By Joanna Plucinska
October 30, 2015

Manslaughter charges against a Texas cop who shot and killed an unarmed black man have been dropped by a federal judge, after he ruled that the police officer had federal immunity at the time because of his work with the FBI.

Charles Kleinert, a former Austin police detective who also worked for the FBI, killed 32-year-old Larry Jackson Jr. after shooting him in the neck following a chase in Texas on July 26, 2013. Kleinert was initially indicted on manslaughter charges by a Texas grand jury for the crime. However, on June 26, 2015, he filed a motion to dismiss the indictment.

On the day of the shooting, Kleinert was investigating a bank robbery in Austin, which falls under his duties as a federal officer, according to the Memorandum Opinion and Order Granting Motion to Dismiss written by District Judge Lee Yeakel. Kleinert was speaking with bank employees when Jackson appeared at the entrance of the bank and tried to enter through the locked door, state court documents.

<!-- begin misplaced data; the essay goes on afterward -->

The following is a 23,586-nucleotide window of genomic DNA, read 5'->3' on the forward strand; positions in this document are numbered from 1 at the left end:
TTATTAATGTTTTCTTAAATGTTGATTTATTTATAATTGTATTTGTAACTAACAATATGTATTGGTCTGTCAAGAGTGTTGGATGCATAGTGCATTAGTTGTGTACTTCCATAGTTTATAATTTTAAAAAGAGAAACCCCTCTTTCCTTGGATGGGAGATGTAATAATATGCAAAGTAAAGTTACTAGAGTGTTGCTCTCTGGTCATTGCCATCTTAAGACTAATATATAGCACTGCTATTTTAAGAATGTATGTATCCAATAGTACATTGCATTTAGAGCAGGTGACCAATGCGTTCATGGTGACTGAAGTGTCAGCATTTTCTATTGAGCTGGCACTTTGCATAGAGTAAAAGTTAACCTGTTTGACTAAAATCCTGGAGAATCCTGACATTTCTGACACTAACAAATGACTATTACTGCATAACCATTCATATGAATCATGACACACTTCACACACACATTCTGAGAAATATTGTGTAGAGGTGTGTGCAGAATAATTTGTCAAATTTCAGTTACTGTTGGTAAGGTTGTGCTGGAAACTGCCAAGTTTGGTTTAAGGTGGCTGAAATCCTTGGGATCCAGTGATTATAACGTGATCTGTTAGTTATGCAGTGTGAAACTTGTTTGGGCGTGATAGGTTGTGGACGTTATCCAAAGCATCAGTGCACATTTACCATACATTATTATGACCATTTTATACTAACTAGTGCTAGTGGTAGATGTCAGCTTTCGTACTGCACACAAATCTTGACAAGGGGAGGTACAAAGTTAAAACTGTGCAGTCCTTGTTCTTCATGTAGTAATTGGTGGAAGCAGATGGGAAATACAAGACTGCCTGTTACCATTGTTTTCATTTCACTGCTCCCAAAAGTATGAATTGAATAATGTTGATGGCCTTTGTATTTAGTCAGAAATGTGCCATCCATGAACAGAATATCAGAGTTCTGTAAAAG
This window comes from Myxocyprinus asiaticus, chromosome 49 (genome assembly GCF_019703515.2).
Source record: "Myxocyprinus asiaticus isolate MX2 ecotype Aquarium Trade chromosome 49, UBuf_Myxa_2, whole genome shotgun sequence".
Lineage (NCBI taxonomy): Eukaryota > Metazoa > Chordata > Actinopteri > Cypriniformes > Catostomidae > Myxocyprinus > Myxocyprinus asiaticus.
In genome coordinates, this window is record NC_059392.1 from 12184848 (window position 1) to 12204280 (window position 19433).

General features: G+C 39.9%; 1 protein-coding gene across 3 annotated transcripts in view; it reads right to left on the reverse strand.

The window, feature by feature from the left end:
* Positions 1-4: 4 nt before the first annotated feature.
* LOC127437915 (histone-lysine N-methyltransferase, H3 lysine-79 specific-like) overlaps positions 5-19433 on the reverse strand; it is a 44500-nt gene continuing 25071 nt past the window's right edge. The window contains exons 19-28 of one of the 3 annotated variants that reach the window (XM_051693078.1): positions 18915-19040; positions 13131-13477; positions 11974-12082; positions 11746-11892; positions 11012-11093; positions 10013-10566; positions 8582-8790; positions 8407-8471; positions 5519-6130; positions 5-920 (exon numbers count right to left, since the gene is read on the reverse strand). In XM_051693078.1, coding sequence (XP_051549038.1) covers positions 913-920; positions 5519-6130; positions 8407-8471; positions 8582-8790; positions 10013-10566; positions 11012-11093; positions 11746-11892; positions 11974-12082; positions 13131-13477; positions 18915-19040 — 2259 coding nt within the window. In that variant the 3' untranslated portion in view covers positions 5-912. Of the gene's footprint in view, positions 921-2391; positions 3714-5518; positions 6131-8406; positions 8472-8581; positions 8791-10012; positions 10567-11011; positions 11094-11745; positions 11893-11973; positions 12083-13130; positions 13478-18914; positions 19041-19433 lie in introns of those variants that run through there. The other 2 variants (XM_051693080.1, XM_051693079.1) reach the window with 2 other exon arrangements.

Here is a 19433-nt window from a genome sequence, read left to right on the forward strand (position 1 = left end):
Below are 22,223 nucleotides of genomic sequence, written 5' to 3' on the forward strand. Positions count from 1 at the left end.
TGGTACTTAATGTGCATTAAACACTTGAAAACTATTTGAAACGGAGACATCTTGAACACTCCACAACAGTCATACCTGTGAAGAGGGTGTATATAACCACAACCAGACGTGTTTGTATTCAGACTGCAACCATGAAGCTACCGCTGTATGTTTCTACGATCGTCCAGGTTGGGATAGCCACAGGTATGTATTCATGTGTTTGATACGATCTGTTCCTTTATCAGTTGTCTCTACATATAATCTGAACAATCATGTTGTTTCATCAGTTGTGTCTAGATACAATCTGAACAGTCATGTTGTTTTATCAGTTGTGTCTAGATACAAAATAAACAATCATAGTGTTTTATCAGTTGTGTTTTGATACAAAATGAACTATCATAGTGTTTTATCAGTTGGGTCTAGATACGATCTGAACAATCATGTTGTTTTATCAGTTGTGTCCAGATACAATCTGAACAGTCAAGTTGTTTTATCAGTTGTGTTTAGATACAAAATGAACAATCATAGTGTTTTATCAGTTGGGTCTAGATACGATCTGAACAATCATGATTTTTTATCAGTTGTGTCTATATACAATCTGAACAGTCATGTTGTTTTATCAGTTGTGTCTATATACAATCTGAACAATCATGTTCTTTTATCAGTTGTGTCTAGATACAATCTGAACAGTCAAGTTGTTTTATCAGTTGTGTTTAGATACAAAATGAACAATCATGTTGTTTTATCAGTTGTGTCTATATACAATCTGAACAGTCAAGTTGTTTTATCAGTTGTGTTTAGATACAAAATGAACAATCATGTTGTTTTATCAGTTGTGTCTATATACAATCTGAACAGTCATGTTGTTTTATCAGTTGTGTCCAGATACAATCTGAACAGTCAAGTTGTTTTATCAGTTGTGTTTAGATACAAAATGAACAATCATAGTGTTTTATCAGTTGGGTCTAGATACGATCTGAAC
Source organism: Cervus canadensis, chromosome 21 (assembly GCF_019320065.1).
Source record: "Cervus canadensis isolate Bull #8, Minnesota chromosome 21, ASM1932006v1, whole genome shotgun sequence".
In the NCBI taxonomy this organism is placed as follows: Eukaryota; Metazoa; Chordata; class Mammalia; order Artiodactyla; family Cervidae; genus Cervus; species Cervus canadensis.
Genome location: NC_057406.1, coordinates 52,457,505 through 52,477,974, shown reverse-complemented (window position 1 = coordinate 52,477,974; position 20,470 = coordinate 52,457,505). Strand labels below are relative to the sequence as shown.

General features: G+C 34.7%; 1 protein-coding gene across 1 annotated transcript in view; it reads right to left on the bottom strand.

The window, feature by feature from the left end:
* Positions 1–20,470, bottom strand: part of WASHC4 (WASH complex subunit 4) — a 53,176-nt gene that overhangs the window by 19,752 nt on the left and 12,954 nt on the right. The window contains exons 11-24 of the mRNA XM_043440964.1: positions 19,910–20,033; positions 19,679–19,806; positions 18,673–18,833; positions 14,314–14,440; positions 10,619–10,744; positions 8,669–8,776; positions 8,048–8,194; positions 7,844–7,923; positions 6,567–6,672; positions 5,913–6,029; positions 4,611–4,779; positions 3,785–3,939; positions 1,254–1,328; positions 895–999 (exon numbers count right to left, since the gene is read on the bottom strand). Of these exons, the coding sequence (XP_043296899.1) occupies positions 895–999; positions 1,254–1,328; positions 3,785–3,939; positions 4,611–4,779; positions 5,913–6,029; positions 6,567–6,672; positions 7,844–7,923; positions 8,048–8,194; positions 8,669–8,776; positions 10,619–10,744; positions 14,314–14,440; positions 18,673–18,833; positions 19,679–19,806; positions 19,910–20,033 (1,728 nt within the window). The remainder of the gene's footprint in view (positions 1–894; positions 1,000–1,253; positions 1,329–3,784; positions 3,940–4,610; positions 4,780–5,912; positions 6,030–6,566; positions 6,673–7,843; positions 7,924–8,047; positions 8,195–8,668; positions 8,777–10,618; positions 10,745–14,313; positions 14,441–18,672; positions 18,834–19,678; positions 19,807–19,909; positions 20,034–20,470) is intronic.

Kleinert exited the building to apprehend Jackson. After a few minutes of conversation, Jackson got up and ran away. Kleinert shot Jackson after he allegedly failed to obey verbal orders to stop.

Judge Yeakel ruled Thursday that Kleinert was protected by the supremacy clause in the Constitution, designed to defend federal officers from prosecution while on duty, and that Texas courts had no jurisdiction over his case. Texas prosecutors had initially stated that Kleinert was acting as an Austin police officer, not a federal officer, when he killed Jackson.

According to Austin’s local Fox affiliate TV station, the judge also said that the gunshot Kleinert fired, fatally wounding Jackson, was unintentional.

Jackson’s family believes he was executed by Kleinert. “This is a legal technicality that will allow a killer to walk free,” said the family’s attorney, Adam Loewy, according to the Guardian. “It is one of the most horrendous moments in the history of civil rights in this country.”

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